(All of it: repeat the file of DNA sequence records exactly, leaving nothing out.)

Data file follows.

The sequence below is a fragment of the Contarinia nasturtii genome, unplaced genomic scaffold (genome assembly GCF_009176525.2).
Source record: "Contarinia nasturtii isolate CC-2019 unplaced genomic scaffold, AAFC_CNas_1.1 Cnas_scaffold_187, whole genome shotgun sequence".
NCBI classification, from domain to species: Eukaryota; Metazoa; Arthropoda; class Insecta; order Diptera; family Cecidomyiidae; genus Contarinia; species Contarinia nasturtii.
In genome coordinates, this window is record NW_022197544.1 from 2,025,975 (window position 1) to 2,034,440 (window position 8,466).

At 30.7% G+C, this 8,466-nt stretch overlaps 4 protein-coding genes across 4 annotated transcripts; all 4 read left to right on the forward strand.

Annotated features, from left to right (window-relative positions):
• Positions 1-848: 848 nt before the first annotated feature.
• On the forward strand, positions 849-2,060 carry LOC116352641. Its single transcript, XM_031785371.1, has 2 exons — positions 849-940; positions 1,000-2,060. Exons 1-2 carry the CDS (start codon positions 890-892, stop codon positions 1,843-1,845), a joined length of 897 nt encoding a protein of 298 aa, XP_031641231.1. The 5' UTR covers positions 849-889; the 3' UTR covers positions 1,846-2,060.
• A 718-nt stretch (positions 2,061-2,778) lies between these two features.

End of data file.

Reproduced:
The sequence below is a fragment of the Contarinia nasturtii genome, unplaced genomic scaffold (genome assembly GCF_009176525.2).
Source record: "Contarinia nasturtii isolate CC-2019 unplaced genomic scaffold, AAFC_CNas_1.1 Cnas_scaffold_187, whole genome shotgun sequence".
NCBI classification, from domain to species: Eukaryota; Metazoa; Arthropoda; class Insecta; order Diptera; family Cecidomyiidae; genus Contarinia; species Contarinia nasturtii.
In genome coordinates, this window is record NW_022197544.1 from 2,025,975 (window position 1) to 2,034,440 (window position 8,466).

At 30.7% G+C, this 8,466-nt stretch overlaps 4 protein-coding genes across 4 annotated transcripts; all 4 read left to right on the forward strand.

Annotated features, from left to right (window-relative positions):
• Positions 1-848: 848 nt before the first annotated feature.
• On the forward strand, positions 849-2,060 carry LOC116352641. Its single transcript, XM_031785371.1, has 2 exons — positions 849-940; positions 1,000-2,060. Exons 1-2 carry the CDS (start codon positions 890-892, stop codon positions 1,843-1,845), a joined length of 897 nt encoding a protein of 298 aa, XP_031641231.1. The 5' UTR covers positions 849-889; the 3' UTR covers positions 1,846-2,060.
• A 718-nt stretch (positions 2,061-2,778) lies between these two features.